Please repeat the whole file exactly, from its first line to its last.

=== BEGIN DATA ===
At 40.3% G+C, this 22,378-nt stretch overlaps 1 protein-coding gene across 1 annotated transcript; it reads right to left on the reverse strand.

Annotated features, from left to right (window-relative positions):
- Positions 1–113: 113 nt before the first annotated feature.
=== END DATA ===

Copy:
At 40.3% G+C, this 22,378-nt stretch overlaps 1 protein-coding gene across 1 annotated transcript; it reads right to left on the reverse strand.

Annotated features, from left to right (window-relative positions):
- Positions 1–113: 113 nt before the first annotated feature.